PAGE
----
Germany's new real estate reporting rules

29 June, 2023

The Sanctions Enforcement Act II obligates all entities based abroad to register in the German Transparency Register.

Since the beginning of 2023, foreign entities with ownership in German real estate have been subject to extended reporting requirements for the German Transparency Register (known as the Transparenzregister). The Federal Administrative Office (BVA) has now outlined the precise criteria that trigger the requirement for registering indirect shareholdings.

As a result of the Sanctions Enforcement Act II, the obligation to register in the German Transparency Register has been extended to all entities based abroad that directly or indirectly hold real estate assets in Germany, unless certain exceptions apply.

Former reporting obligations

Previously, extended registration obligations were in place for companies domiciled abroad insofar as real estate transactions in the broadest sense were concerned, cf. section 20 (1) of the German Money Laundering Act (GwG). The starting point for the registration obligation are regulations in the Real Estate Transfer Tax Act (GrEStG). According to these regulations, an obligation to register in the German Transparency Register was previously triggered if a company with its registered office in a foreign country:

  • Undertook to acquire ownership of real estate located in Germany (eg by concluding a real estate purchase agreement),

United shares within the meaning of Section 1 (3) GrEStG or transferred such shares to it, or Had an economic participation within the meaning for Section 1 (3a) GrEStG on the basis of a legal transaction. 

Changes for foreign entities with direct or indirect real estate ownership

Under the new provisions, the registration obligation has been extended to cover existing real estate ownership, be it direct ownership or through shares in a real estate-owning company. Even if the real estate or share acquisition pursuant to Section 1 (3) or (3a) GrEStG already occurred several years ago, it may be affected by the new registration obligation. In principle, a foreign company is required to be entered in the German Transparency Register – in addition to the acquisition transactions that are still subject to registration – if the company:

  • Has held title to real estate located in Germany since a date prior to January 1, 2020,

Has held shares of at least 90% in a company holding real estate in Germany (cf. Section 1 (3) GrEStG) since a date prior to August 1, 2021, or Has held, as a result of a legal transaction, an economic interest of at least 90% in a company whose assets include real property in Germany (cf. Sec. 1 (3a) GrEStG) since a date prior to August 1, 2021. 

Real estate within the meaning of the GwG includes both land and rights equivalent to land (eg heritable building rights) as well as co-ownership shares in land listed in the land register (Grundbuch).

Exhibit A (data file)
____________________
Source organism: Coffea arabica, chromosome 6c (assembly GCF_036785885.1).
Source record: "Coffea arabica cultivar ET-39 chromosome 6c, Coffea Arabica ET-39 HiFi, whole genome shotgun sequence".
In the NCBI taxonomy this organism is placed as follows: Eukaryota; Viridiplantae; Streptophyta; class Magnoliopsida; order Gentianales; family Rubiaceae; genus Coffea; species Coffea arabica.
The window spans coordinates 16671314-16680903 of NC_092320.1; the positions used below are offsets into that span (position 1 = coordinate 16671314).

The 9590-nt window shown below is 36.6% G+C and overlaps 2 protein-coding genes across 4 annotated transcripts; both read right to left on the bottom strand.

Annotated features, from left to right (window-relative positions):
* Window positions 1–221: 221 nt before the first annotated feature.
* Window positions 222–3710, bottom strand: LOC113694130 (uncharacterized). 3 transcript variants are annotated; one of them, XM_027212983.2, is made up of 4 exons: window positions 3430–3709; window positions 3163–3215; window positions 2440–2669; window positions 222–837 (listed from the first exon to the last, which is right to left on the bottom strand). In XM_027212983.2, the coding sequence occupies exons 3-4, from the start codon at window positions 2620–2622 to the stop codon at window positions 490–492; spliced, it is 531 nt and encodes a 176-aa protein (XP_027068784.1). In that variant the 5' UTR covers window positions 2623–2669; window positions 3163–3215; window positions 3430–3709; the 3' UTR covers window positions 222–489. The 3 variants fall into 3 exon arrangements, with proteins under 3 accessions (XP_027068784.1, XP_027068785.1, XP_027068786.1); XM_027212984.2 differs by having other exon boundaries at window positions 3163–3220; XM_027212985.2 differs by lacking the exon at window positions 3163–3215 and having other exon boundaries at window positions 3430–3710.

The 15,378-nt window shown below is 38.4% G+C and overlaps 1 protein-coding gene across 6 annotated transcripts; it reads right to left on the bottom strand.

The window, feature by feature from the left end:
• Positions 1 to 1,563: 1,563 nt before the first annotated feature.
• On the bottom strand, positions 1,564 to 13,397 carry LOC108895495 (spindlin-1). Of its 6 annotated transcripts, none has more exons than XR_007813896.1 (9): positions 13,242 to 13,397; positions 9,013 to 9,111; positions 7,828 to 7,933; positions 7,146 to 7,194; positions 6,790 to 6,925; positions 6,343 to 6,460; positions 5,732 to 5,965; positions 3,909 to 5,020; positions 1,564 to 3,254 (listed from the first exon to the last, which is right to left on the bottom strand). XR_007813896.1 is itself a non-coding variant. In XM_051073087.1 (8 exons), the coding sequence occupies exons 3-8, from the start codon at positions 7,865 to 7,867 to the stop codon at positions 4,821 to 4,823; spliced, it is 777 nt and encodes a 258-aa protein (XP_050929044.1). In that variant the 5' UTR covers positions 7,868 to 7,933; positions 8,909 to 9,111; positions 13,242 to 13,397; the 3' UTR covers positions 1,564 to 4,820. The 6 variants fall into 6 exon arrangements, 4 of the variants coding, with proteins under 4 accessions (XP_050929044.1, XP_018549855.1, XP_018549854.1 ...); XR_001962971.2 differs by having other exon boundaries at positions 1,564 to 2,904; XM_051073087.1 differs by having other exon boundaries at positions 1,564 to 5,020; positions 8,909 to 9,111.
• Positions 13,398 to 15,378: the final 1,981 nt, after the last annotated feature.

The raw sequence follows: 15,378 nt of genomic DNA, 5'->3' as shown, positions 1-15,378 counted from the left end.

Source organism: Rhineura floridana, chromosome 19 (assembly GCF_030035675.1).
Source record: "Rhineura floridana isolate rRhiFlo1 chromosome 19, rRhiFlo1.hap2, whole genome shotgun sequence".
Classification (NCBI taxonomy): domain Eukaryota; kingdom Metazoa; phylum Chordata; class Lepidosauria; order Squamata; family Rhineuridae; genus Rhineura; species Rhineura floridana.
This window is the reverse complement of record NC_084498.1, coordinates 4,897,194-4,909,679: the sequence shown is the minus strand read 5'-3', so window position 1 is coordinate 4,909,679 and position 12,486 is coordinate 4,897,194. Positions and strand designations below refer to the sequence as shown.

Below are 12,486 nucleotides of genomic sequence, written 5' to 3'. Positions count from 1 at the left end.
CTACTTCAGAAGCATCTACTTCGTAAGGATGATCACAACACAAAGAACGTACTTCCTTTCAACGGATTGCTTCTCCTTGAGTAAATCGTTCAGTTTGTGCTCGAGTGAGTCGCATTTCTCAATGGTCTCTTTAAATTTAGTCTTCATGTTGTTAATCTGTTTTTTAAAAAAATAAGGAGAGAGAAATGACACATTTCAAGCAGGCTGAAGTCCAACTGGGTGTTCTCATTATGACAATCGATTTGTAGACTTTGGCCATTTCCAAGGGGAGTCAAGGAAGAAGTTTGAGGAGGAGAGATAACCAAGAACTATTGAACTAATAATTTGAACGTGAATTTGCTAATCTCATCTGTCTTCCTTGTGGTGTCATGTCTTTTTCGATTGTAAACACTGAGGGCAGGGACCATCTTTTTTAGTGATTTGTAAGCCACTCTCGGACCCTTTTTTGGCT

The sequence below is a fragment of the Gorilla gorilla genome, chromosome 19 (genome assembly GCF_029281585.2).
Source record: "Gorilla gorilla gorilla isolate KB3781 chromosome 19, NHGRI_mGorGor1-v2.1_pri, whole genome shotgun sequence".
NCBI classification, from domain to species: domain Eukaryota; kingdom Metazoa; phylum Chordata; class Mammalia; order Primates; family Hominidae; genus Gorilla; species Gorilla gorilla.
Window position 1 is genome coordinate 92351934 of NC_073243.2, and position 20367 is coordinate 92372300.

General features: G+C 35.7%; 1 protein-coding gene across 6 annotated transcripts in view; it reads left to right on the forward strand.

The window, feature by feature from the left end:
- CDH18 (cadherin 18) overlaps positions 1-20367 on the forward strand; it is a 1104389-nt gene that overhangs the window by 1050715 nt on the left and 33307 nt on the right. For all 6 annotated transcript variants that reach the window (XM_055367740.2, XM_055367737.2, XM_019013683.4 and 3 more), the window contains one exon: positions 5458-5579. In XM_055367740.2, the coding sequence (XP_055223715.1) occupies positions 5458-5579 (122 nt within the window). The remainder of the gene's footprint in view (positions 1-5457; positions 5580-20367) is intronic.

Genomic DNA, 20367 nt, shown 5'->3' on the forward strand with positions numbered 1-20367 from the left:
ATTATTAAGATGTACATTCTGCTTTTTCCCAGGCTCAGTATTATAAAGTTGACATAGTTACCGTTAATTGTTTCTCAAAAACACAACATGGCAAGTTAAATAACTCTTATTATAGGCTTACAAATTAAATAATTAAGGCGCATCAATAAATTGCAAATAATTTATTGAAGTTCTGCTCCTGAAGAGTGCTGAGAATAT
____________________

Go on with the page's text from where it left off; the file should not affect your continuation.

It should be noted that an obligation to register may apply even if no Real Estate Transfer Tax pursuant to Section 1 (3) GrEStG was triggered during the acquisition of the real estate itself. The obligation to register must therefore be carefully determined for each individual case.

Entries in registers of another EU Member State

For companies subject to registration and whose beneficial owners are already registered in a corresponding register of another EU Member State, the exemption pursuant to Section 20 (1) sentence 3 GwG may apply. However, this is only the case if all the required information has been reported in the relevant transparency register, which would have to be checked for each individual case.

Entry in the German Transparency Register: transition period and sanctions

Affected foreign entities are granted a transition period until 30 June 2023, to complete their registration in the German Transparency Register. It is imperative that the necessary entries in the register are submitted no later than this deadline. Failure to comply with the registration obligation carries consequences, including potential fines. For initial breaches, fines can reach up to EUR 150,000, while serious, repeated,or systematic breaches can result in fines of up to EUR 1 million or twice the economic benefit gained from the violation. Furthermore, as a means of public disclosure, legally binding decisions imposing fines are published on the website of the Federal Administrative Office, ensuring transparency for all to see.


Foreign companies that hold German real estate assets, either directly or as part of their corporate structure, should immediately assess their status to determine if they are subject to the extended registration obligations. If they fall within scope, it is crucial for them to submit the necessary notifications to the German Transparency Register, ensuring compliance no later than the deadline of 30 June 2023.

Meet the experts
Stephan Zuber
Specialist Lawyer for Commercial and Corporate Law
Baker Tilly, Germany
Sonja Dechansreiter
Senior Manager, Attorney-at-Law
Baker Tilly, Germany

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